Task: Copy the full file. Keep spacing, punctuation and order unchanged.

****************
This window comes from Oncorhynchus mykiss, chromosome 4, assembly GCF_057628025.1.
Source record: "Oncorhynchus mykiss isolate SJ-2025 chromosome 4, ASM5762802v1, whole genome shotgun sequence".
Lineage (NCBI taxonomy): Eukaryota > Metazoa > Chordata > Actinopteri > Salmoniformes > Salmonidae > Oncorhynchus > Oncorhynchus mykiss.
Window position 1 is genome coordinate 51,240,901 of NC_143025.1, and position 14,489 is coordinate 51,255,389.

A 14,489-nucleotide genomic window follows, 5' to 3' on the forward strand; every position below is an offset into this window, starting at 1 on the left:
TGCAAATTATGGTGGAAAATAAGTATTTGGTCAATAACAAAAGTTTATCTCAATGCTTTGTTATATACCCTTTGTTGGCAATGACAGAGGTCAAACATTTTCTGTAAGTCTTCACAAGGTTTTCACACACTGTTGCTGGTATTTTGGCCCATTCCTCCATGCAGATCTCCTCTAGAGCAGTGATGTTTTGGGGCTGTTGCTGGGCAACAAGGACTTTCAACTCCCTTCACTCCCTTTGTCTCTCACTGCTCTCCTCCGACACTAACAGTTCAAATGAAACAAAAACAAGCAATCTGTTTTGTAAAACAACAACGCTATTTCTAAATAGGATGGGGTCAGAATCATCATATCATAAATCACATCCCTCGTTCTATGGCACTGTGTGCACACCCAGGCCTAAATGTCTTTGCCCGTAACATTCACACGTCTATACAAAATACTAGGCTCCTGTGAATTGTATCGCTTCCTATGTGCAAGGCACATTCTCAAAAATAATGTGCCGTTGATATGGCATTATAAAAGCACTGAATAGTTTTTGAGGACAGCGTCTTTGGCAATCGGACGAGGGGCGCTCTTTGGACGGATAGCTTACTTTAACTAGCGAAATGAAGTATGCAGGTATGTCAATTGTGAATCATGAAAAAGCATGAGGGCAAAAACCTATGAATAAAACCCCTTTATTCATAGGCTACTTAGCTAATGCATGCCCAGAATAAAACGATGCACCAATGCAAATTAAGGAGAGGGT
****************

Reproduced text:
This window comes from Oncorhynchus mykiss, chromosome 4, assembly GCF_057628025.1.
Source record: "Oncorhynchus mykiss isolate SJ-2025 chromosome 4, ASM5762802v1, whole genome shotgun sequence".
Lineage (NCBI taxonomy): Eukaryota > Metazoa > Chordata > Actinopteri > Salmoniformes > Salmonidae > Oncorhynchus > Oncorhynchus mykiss.
Window position 1 is genome coordinate 51,240,901 of NC_143025.1, and position 14,489 is coordinate 51,255,389.

A 14,489-nucleotide genomic window follows, 5' to 3' on the forward strand; every position below is an offset into this window, starting at 1 on the left:
TGCAAATTATGGTGGAAAATAAGTATTTGGTCAATAACAAAAGTTTATCTCAATGCTTTGTTATATACCCTTTGTTGGCAATGACAGAGGTCAAACATTTTCTGTAAGTCTTCACAAGGTTTTCACACACTGTTGCTGGTATTTTGGCCCATTCCTCCATGCAGATCTCCTCTAGAGCAGTGATGTTTTGGGGCTGTTGCTGGGCAACAAGGACTTTCAACTCCCTTCACTCCCTTTGTCTCTCACTGCTCTCCTCCGACACTAACAGTTCAAATGAAACAAAAACAAGCAATCTGTTTTGTAAAACAACAACGCTATTTCTAAATAGGATGGGGTCAGAATCATCATATCATAAATCACATCCCTCGTTCTATGGCACTGTGTGCACACCCAGGCCTAAATGTCTTTGCCCGTAACATTCACACGTCTATACAAAATACTAGGCTCCTGTGAATTGTATCGCTTCCTATGTGCAAGGCACATTCTCAAAAATAATGTGCCGTTGATATGGCATTATAAAAGCACTGAATAGTTTTTGAGGACAGCGTCTTTGGCAATCGGACGAGGGGCGCTCTTTGGACGGATAGCTTACTTTAACTAGCGAAATGAAGTATGCAGGTATGTCAATTGTGAATCATGAAAAAGCATGAGGGCAAAAACCTATGAATAAAACCCCTTTATTCATAGGCTACTTAGCTAATGCATGCCCAGAATAAAACGATGCACCAATGCAAATTAAGGAGAGGGT